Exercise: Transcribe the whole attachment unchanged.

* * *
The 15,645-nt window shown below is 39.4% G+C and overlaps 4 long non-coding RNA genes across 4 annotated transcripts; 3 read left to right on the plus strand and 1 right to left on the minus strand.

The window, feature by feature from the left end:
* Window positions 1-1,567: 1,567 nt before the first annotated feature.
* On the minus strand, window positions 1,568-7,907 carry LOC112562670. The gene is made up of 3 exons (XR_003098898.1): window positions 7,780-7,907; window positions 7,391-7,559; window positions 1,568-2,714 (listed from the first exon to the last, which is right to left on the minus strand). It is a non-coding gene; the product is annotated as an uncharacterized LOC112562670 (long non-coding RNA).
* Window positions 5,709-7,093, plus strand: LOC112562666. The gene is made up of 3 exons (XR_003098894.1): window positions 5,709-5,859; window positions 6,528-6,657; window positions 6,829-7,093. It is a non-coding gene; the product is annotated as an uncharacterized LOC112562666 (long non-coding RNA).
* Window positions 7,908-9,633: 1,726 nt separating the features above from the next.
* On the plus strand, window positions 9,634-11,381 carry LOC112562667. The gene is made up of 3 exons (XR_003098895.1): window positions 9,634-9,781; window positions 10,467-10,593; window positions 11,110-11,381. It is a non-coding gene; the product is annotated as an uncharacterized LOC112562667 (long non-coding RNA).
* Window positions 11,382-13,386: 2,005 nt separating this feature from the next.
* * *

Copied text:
The 15,645-nt window shown below is 39.4% G+C and overlaps 4 long non-coding RNA genes across 4 annotated transcripts; 3 read left to right on the plus strand and 1 right to left on the minus strand.

The window, feature by feature from the left end:
* Window positions 1-1,567: 1,567 nt before the first annotated feature.
* On the minus strand, window positions 1,568-7,907 carry LOC112562670. The gene is made up of 3 exons (XR_003098898.1): window positions 7,780-7,907; window positions 7,391-7,559; window positions 1,568-2,714 (listed from the first exon to the last, which is right to left on the minus strand). It is a non-coding gene; the product is annotated as an uncharacterized LOC112562670 (long non-coding RNA).
* Window positions 5,709-7,093, plus strand: LOC112562666. The gene is made up of 3 exons (XR_003098894.1): window positions 5,709-5,859; window positions 6,528-6,657; window positions 6,829-7,093. It is a non-coding gene; the product is annotated as an uncharacterized LOC112562666 (long non-coding RNA).
* Window positions 7,908-9,633: 1,726 nt separating the features above from the next.
* On the plus strand, window positions 9,634-11,381 carry LOC112562667. The gene is made up of 3 exons (XR_003098895.1): window positions 9,634-9,781; window positions 10,467-10,593; window positions 11,110-11,381. It is a non-coding gene; the product is annotated as an uncharacterized LOC112562667 (long non-coding RNA).
* Window positions 11,382-13,386: 2,005 nt separating this feature from the next.